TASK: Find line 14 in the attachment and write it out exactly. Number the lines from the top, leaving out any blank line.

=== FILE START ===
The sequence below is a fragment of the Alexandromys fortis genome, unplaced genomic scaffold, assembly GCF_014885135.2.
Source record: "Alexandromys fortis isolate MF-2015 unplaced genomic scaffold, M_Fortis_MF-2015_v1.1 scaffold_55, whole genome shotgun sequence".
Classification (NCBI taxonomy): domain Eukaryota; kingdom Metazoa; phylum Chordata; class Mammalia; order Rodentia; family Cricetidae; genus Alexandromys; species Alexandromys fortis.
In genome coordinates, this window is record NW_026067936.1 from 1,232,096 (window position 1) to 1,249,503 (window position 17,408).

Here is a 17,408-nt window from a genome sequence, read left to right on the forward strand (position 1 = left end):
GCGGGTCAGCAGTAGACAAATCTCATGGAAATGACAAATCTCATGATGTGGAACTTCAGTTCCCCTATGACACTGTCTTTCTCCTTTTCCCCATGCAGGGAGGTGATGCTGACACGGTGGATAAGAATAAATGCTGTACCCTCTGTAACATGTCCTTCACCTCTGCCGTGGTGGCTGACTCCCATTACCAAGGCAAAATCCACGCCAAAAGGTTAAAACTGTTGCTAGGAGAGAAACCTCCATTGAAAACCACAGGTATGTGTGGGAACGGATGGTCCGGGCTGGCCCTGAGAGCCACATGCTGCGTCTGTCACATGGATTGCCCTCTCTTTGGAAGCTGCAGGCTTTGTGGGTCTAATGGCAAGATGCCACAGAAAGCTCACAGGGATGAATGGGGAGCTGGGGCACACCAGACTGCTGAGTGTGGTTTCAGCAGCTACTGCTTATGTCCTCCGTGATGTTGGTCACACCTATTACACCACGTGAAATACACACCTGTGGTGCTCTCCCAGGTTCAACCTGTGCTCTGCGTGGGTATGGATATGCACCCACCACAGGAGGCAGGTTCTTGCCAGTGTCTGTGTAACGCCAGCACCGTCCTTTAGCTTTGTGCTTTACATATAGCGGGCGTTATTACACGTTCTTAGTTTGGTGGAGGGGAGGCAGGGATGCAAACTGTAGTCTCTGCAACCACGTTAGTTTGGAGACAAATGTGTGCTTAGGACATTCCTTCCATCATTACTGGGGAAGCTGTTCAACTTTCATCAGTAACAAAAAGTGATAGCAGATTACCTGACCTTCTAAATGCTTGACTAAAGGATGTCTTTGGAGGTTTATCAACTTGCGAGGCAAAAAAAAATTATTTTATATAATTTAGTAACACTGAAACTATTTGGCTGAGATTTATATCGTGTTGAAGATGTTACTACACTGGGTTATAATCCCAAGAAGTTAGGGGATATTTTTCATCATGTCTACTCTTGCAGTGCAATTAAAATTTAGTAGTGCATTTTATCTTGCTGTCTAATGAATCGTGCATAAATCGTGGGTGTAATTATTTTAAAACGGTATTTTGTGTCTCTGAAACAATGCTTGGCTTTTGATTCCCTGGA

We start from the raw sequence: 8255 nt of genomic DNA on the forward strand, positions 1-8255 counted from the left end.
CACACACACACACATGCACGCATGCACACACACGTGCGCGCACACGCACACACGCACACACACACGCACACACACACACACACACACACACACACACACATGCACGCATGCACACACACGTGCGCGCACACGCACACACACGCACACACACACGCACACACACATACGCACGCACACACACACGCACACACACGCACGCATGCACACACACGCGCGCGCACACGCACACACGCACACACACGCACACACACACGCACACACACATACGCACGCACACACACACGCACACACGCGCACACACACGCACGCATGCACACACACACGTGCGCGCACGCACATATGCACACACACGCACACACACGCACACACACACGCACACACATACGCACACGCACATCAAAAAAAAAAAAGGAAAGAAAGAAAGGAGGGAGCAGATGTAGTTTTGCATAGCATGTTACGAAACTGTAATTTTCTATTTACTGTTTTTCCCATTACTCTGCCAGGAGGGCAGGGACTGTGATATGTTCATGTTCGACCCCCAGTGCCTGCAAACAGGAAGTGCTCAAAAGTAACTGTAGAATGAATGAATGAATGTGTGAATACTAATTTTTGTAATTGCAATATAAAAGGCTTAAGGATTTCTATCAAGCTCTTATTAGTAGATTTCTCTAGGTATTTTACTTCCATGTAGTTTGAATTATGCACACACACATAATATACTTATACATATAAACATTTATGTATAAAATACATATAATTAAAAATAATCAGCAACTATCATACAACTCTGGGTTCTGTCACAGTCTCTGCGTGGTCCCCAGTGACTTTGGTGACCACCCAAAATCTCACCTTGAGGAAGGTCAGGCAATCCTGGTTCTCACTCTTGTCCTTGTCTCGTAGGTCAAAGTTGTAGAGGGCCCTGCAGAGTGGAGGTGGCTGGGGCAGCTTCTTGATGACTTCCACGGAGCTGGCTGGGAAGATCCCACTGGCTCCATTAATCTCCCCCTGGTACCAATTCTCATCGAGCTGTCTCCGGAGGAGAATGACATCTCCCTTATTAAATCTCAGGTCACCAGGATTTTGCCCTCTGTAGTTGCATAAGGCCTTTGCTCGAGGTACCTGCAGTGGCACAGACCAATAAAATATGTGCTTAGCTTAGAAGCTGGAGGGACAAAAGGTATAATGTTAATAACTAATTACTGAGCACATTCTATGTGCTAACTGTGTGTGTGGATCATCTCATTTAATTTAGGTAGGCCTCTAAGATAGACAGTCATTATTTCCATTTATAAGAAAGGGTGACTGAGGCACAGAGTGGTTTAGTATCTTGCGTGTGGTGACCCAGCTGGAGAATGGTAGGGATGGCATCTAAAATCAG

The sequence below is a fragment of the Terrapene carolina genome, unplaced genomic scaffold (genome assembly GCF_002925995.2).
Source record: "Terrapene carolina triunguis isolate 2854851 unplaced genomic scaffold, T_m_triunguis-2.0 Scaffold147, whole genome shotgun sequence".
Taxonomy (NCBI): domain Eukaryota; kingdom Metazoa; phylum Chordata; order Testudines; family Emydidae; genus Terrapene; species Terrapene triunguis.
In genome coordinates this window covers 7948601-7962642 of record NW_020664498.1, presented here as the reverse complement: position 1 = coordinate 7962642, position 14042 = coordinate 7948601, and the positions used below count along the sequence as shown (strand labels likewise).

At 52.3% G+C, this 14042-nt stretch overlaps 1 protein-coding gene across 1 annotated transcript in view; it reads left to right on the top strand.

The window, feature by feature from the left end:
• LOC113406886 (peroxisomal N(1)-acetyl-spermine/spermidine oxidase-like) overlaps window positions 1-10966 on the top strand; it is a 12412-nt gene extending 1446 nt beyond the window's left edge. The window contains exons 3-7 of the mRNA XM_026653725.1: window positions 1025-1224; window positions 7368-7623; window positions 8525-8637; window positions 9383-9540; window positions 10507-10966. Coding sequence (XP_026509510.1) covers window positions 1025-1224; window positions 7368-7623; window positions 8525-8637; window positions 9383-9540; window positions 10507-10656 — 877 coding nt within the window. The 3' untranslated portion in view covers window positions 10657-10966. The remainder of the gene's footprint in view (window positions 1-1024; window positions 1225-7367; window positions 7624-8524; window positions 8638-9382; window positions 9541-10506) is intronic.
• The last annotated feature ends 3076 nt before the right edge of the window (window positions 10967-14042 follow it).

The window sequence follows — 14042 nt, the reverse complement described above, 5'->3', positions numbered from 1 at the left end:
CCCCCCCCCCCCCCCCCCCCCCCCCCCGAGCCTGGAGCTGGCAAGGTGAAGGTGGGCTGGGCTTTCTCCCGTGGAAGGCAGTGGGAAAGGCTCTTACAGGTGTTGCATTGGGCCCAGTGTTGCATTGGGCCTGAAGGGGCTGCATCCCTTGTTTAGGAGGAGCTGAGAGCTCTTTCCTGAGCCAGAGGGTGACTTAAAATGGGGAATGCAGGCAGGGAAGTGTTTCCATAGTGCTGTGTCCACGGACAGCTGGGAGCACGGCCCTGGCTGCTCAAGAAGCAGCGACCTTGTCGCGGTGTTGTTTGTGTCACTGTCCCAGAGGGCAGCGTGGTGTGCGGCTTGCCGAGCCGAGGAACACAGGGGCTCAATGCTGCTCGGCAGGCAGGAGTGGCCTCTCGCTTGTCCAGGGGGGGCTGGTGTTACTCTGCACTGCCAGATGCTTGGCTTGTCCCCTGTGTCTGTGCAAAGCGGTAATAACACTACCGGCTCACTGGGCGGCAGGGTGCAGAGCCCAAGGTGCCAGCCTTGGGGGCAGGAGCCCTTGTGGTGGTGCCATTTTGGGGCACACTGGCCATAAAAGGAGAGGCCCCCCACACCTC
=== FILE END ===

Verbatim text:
The window, feature by feature from the left end: